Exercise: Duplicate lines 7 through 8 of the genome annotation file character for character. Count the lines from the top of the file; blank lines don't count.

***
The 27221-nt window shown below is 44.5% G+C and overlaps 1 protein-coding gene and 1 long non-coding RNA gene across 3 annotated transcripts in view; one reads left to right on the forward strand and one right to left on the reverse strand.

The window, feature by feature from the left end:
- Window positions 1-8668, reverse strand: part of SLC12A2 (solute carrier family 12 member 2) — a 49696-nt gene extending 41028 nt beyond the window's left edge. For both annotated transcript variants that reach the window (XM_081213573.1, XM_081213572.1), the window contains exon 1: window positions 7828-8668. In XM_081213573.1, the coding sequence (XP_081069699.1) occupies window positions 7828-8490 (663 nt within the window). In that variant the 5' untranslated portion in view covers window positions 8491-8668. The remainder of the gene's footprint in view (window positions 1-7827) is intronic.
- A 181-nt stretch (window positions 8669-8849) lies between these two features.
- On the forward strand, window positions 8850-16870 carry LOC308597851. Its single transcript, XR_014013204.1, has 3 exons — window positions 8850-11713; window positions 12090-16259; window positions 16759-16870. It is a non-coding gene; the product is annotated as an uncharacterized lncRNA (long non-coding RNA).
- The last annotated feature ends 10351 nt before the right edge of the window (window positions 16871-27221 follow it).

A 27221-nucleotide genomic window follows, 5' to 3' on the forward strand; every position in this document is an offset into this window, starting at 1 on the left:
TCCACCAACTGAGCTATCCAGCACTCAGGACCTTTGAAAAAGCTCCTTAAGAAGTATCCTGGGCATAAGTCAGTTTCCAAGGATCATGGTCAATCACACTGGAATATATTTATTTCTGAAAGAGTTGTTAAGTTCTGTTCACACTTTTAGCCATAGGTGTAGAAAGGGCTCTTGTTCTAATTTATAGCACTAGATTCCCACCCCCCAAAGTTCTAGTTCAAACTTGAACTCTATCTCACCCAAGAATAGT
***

A 27221-nucleotide genomic window follows, 5' to 3' on the forward strand; every position in this document is an offset into this window, starting at 1 on the left:
TCCACCAACTGAGCTATCCAGCACTCAGGACCTTTGAAAAAGCTCCTTAAGAAGTATCCTGGGCATAAGTCAGTTTCCAAGGATCATGGTCAATCACACTGGAATATATTTATTTCTGAAAGAGTTGTTAAGTTCTGTTCACACTTTTAGCCATAGGTGTAGAAAGGGCTCTTGTTCTAATTTATAGCACTAGATTCCCACCCCCCAAAGTTCTAGTTCAAACTTGAACTCTATCTCACCCAAGAATAGT